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Teaching Multicultural Literature : A Workshop for the Middle Grades
Workshop 1 Workshop 2 Workshop 3 Workshop 4 Workshop 5 Workshop 6 Workshop 7 Workshop 8
Workshop 7: Social Justice and Action - Alma Flor Ada, Pam Munoz, and Paul Yee
Overview
Authors and Literary Works
Alma Flor Ada
Biography
Work
Interview
Pam Munoz Ryan
Biography
Work
Paul Yee
Biography
Work
Key References
Video Summary
Teaching Strategies
Commentary
Student Work
Resources
Interactive Workbook -- Explore two poems using strategies from these workshops. Go.
Channel-Talk -- Share your views on the discussion board. Go.


Authors and Literary Works
Talking with Alma Flor Ada
(as interviewed by students in Laura Alvarez's class)

What was it like when you immigrated?

When I immigrated to Peru, my hope was to be able to study. And eventually I was able to do that. It wasn't easy at the beginning. I think I immigrated there a little bit more [from] needing to go to someplace rather than having made all those expectations. Sometimes people immigrate because they have those dreams and they say, "I'm going to go to this place where I'm going to be able to have a better life," and all that. Sometimes they immigrate because they have to. My family moved from Cuba, so I couldn't go back and I didn't really have much choice. So it was kind of that situation.

When I came to the United States, it wasn't my choice either. It was just a circumstance that brought me here. I was married at the time. It was my husband who wanted to come. And, if I must be truthful, I wanted to raise my children in a Spanish-speaking country and I would have stayed in Peru even if the economic conditions were lower and the material life was not as good. It would have been originally my choice.

Once I came into this country, then I was very fortunate because I was highly educated so I had wonderful opportunities. But then I realized the reality of my people in this country. And then it became a true reason to be here, to try to work with the community, to try to help them achieve what they had always dreamed [of] -- which is better education for their children. So then it became more of a mission, and it's been a wonderful mission.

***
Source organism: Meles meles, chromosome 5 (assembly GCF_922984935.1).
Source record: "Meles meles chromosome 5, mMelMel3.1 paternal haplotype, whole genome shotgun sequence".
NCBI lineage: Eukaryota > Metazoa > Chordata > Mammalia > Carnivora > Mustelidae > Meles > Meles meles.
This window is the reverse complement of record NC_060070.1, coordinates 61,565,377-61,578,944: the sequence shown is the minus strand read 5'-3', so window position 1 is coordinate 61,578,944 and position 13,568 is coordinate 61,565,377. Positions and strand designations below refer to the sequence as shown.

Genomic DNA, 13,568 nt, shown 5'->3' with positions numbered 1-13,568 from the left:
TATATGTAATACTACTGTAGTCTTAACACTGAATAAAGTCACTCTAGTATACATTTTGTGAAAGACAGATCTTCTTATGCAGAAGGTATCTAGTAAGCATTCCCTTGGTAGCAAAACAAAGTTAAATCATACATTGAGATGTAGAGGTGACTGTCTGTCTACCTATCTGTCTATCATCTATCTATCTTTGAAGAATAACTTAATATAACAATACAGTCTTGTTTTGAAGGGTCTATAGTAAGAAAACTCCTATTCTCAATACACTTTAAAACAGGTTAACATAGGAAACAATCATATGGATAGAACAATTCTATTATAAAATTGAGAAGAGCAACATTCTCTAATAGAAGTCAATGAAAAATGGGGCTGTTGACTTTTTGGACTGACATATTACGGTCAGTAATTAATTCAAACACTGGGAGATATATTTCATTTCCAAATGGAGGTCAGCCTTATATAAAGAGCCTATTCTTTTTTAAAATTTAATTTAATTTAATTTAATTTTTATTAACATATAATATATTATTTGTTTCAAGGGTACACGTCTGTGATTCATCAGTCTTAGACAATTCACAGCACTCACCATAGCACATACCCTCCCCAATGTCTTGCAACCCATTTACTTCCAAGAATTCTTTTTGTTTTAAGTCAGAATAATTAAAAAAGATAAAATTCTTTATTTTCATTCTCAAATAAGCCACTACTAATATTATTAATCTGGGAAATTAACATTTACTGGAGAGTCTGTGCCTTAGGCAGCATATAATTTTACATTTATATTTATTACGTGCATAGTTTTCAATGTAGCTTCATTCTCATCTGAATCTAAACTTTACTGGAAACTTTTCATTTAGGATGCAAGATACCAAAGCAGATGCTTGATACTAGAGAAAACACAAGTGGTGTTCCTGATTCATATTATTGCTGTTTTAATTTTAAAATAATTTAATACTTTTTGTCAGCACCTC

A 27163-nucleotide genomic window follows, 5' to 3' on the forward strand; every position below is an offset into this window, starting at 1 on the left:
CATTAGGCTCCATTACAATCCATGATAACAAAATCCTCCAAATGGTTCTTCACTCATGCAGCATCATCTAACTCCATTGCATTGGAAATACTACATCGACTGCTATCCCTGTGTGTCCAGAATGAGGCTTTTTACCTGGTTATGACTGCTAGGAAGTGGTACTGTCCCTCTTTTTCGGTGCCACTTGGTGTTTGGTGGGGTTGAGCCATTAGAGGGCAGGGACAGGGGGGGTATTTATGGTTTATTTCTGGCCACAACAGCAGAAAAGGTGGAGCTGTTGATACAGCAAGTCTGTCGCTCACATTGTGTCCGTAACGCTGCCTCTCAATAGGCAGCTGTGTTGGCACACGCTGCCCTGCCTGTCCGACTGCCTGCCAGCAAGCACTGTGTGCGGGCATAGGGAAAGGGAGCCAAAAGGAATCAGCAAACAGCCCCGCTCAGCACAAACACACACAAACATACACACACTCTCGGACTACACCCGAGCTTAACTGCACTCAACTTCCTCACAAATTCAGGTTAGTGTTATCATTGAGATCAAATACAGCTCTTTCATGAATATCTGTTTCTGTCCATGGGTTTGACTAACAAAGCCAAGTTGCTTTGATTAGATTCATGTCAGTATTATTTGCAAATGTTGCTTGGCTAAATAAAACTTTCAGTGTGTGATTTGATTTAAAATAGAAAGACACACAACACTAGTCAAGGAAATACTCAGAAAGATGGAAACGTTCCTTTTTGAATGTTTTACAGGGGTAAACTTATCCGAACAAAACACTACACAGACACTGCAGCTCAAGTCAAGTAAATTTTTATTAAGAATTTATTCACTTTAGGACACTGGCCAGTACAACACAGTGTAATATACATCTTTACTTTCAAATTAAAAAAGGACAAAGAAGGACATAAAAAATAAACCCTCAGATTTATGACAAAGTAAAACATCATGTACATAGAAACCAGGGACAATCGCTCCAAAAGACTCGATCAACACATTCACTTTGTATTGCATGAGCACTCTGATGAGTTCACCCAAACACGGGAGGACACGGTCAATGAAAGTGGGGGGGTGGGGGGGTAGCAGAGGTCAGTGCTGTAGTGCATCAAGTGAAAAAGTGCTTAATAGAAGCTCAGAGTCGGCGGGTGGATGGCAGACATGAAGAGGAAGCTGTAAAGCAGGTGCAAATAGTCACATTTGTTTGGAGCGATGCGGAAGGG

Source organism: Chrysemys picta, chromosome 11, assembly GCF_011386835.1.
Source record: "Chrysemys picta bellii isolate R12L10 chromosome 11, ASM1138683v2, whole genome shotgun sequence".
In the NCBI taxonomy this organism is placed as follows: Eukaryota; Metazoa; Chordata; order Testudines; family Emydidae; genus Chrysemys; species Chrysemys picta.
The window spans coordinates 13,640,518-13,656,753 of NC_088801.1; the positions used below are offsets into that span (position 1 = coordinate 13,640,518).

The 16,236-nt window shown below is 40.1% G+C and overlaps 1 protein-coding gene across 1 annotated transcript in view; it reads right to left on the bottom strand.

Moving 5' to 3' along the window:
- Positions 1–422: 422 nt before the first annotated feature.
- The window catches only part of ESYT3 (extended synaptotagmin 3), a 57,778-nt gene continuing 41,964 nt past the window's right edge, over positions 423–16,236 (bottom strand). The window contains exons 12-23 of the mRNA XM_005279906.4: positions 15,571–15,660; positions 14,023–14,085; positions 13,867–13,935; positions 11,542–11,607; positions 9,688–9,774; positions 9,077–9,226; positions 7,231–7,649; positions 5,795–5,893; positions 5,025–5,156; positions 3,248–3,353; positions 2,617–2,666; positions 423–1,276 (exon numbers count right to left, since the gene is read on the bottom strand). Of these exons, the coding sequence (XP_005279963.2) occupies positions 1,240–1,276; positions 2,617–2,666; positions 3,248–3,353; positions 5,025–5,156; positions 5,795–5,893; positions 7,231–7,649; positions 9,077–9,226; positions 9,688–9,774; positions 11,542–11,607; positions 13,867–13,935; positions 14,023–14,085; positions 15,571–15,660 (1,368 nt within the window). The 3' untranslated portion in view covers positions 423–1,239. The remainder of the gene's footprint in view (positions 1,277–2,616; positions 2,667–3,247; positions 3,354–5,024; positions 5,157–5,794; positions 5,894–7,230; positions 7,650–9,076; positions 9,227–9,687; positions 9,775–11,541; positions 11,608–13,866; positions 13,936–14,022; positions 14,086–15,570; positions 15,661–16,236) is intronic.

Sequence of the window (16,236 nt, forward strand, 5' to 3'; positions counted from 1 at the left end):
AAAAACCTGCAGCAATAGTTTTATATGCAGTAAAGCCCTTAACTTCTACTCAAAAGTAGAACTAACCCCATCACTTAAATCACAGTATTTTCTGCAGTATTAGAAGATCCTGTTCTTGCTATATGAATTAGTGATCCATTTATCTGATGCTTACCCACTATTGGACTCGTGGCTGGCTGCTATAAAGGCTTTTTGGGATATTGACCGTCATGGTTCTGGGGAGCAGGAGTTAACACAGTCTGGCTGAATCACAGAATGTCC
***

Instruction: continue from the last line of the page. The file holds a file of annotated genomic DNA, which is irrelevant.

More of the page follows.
Do you feel different when you write in Spanish and when you write in English?

I feel like when I write in Spanish I focus more on the feelings and I take more time with the feelings. And when I do it in English, I feel like I have to think more of the plot and moving the story quicker -- and it's because the two cultures are different. And that's what's exciting about being bicultural. To be able to do it well in one language and to do it well in the other language. It's like moving from two very different places, like at the beach and in the mountains. You do different things in the two places. And the good thing is to be able to do both.

Why are books important to you?

I think reading is so important because we get to know ourselves better and to understand other people better. We can begin thinking ahead. We can begin asking ourselves, "What can I do the next time I see a kid that just arrived that doesn't know English?" And we can begin asking ourselves, "How can I help this new student? How can I be her friend, his friend?" That's what's so powerful [about] reading, that it helps us become better people. We become not only brighter, but also more generous, kinder, stronger.


You're coming as immigrants or children of immigrant families to a country that is made up of many different cultures. And one way in which this country can be stronger is if everyone learns about each other's different cultures and learns not only about their celebrations and their food but also about their values, their ideas, their history, their dreams -- so that we can learn to not only celebrate but also deeply respect and appreciate others. And just as we want them to learn about our Latino cultures -- because we are one major part of this nation -- also we should learn about all the other cultures that exist here.

And one of the wonderful things about books is that they really [help you] understand other people. And through the wonderful multicultural literature that exists, you can really make friends with children of other cultures. Maybe if you've never met them in person, you meet them through the characters in the books, you see the inside of their homes, and you see their families and how they interact with each other. It's the great way, by reading that wonderful multicultural literature, that we have available to get to know the different people in this nation.

back to top Next: Pam Muñoz Ryan: Biography
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